COMMENTARY: Ask questions in this high-stakes state Supreme Court race
By: By TIM CASEY and KATIE LONGLEY, The Daily Telegram
On April 1, Wisconsin voters will elect a justice to the Wisconsin Supreme Court. The stakes are high: Along with the legislature and governor, the Supreme Court is one of the three co-equal branches of our state government, and its decisions affect our lives on a daily basis.
April’s election is particularly important because it comes at a time when our Supreme Court is undergoing intense scrutiny within the state and nationally. Serious questions are being raised about a trend in the Supreme Court’s jurisprudence toward “judicial activism” — that is, decisions that are based on the justices’ own personal views rather than on a fair and impartial interpretation of the law. The Wall Street Journal has noted with alarm Wisconsin’s trend toward “judicial activism.”
This trend runs contrary to the wishes of the majority of Wisconsinites. In a statewide poll of Wisconsin voters during last year’s supreme court election, 72 percent thought that judges should interpret and apply the law as it is written and should not take into account their own personal viewpoints and experiences.
A candidate’s judicial philosophy—whether he will be activist or will practice restraint — should be the critical factor in deciding which candidate deserves your vote. Because most activists will not admit to activism, it is important to ask the candidates the right questions. We suggest the following:
1. What is your judicial philosophy?
A candidate who believes in judicial restraint will talk about proper deference to the legislature and about applying the facts of a case to the law as it is written (not how he wishes it was written). If a candidate talks about the Constitution as “living,” “breathing,” “developing,” or “adapting,” or states that he will represent a certain perspective (as opposed to following the law), watch out.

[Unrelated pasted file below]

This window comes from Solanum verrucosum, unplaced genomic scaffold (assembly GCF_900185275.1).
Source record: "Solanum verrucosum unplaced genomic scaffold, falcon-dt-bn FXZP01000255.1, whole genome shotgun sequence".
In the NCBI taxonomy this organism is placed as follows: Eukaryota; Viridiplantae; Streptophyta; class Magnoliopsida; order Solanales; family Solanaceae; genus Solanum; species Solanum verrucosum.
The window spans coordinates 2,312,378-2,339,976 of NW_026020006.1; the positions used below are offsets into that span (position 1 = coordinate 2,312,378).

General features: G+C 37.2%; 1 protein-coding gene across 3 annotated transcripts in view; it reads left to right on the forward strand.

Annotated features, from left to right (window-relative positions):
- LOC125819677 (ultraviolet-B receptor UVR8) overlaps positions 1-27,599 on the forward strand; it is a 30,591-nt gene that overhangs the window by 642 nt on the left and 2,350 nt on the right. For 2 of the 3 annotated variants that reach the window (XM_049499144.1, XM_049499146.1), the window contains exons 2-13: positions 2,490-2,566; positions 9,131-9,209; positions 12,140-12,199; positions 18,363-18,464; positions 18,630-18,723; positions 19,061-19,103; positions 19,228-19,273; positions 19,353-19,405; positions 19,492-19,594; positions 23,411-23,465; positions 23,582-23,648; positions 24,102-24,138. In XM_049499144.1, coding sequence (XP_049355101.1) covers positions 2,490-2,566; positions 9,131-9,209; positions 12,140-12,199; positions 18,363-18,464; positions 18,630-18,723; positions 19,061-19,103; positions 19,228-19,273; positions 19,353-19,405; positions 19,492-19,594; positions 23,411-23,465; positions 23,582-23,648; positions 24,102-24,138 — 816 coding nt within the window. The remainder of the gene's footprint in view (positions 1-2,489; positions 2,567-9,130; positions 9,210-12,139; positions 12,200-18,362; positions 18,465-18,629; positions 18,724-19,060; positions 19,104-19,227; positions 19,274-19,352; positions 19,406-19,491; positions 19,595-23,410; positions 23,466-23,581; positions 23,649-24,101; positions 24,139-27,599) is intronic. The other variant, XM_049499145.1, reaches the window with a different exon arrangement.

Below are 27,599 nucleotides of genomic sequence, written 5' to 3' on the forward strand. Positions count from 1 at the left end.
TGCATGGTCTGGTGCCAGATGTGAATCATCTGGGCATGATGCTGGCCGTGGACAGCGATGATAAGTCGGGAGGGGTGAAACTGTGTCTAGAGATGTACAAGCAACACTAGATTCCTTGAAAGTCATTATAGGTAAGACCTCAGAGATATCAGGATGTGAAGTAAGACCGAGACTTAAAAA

2. How do you view the Supreme Court’s role in our system of government, especially in relation to the executive and legislative branches?
If a candidate answers this question in a way that emphasizes a healthy respect for and deference to the legislature and governor, based on their ability to reflect and implement the will of the people, he is more likely a believer in judicial restraint. If, on the other hand, he talks about the Supreme Court acting as a bulwark to protect against the policy preferences of the majority, he is more likely to be an activist.
3. Under what circumstances do you think it is appropriate for the Supreme Court to strike down a law as unconstitutional?
A candidate who believes in restraint will say he is reluctant to strike down a law passed by the legislature and signed by the governor, recognizing that is an extreme step to be taken only when a law runs afoul of the clear language or fundamental structure of the Wisconsin Constitution. An activist, by contrast, evaluates the politics and policy justifications behind the law, divorced from the language of the statute.
4. When you are required to interpret a statute that the parties in a lawsuit claim has different meanings, how would you decide which interpretation is correct?
A candidate who believes in judicial restraint will talk about the language of the statute and will recognize that a judge’s fundamental task is to determine what the legislature actually said in the law it passed. A judicial activist is concerned with what he thinks the legislature meant, even if that differs from the text of the statute, and whether the policy underlying the statute subjectively “makes sense.”
5. Are there circumstances in which judges should change their interpretation of a law or constitutional provision to reflect contemporary public sentiment?
Although it is tempting to ask judges to “fix” laws, a believer in judicial restraint understands that this is the job of the legislature and governor. What a majority of seven justices on our Supreme Court say they believe the public wants may not actually reflect the desires of a majority of Wisconsin’s five-million-plus residents.
The answers to these questions can help you decide which judicial candidate understands the proper role of the Supreme Court in our Wisconsin government, and who will be true to his oath to uphold our State Constitution and “impartially discharge the duties of said office.”
Tim Casey and Katie Longley are attorneys in Milwaukee.